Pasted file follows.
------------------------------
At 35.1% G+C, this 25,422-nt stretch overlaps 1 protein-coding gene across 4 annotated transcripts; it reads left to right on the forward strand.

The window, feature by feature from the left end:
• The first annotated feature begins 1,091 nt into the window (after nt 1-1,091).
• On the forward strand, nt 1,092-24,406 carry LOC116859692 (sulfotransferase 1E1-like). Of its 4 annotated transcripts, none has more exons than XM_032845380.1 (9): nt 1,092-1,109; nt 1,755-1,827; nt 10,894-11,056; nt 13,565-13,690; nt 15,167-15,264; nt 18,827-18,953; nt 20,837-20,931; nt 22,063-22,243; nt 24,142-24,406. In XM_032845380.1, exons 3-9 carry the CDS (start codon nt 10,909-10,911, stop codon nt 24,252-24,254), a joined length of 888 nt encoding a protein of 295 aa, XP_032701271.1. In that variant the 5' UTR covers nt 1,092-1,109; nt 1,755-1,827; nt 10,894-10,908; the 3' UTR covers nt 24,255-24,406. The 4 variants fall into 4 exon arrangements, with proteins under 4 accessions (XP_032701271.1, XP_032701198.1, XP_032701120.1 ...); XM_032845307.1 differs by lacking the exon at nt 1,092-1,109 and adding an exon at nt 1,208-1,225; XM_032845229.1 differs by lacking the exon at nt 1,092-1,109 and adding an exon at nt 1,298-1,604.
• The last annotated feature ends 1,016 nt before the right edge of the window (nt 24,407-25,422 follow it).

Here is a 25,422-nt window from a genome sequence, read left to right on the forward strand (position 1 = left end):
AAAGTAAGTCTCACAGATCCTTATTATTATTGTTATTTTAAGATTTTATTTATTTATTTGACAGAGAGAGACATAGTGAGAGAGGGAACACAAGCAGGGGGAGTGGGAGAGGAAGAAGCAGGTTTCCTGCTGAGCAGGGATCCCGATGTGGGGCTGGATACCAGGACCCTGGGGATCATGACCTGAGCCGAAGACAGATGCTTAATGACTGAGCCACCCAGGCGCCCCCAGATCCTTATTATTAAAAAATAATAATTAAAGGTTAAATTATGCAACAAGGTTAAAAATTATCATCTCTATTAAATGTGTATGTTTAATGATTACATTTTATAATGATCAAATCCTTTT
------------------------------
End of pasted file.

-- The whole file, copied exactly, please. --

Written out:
At 35.1% G+C, this 25,422-nt stretch overlaps 1 protein-coding gene across 4 annotated transcripts; it reads left to right on the forward strand.

The window, feature by feature from the left end:
• The first annotated feature begins 1,091 nt into the window (after nt 1-1,091).
• On the forward strand, nt 1,092-24,406 carry LOC116859692 (sulfotransferase 1E1-like). Of its 4 annotated transcripts, none has more exons than XM_032845380.1 (9): nt 1,092-1,109; nt 1,755-1,827; nt 10,894-11,056; nt 13,565-13,690; nt 15,167-15,264; nt 18,827-18,953; nt 20,837-20,931; nt 22,063-22,243; nt 24,142-24,406. In XM_032845380.1, exons 3-9 carry the CDS (start codon nt 10,909-10,911, stop codon nt 24,252-24,254), a joined length of 888 nt encoding a protein of 295 aa, XP_032701271.1. In that variant the 5' UTR covers nt 1,092-1,109; nt 1,755-1,827; nt 10,894-10,908; the 3' UTR covers nt 24,255-24,406. The 4 variants fall into 4 exon arrangements, with proteins under 4 accessions (XP_032701271.1, XP_032701198.1, XP_032701120.1 ...); XM_032845307.1 differs by lacking the exon at nt 1,092-1,109 and adding an exon at nt 1,208-1,225; XM_032845229.1 differs by lacking the exon at nt 1,092-1,109 and adding an exon at nt 1,298-1,604.
• The last annotated feature ends 1,016 nt before the right edge of the window (nt 24,407-25,422 follow it).

Here is a 25,422-nt window from a genome sequence, read left to right on the forward strand (position 1 = left end):
AAAGTAAGTCTCACAGATCCTTATTATTATTGTTATTTTAAGATTTTATTTATTTATTTGACAGAGAGAGACATAGTGAGAGAGGGAACACAAGCAGGGGGAGTGGGAGAGGAAGAAGCAGGTTTCCTGCTGAGCAGGGATCCCGATGTGGGGCTGGATACCAGGACCCTGGGGATCATGACCTGAGCCGAAGACAGATGCTTAATGACTGAGCCACCCAGGCGCCCCCAGATCCTTATTATTAAAAAATAATAATTAAAGGTTAAATTATGCAACAAGGTTAAAAATTATCATCTCTATTAAATGTGTATGTTTAATGATTACATTTTATAATGATCAAATCCTTTT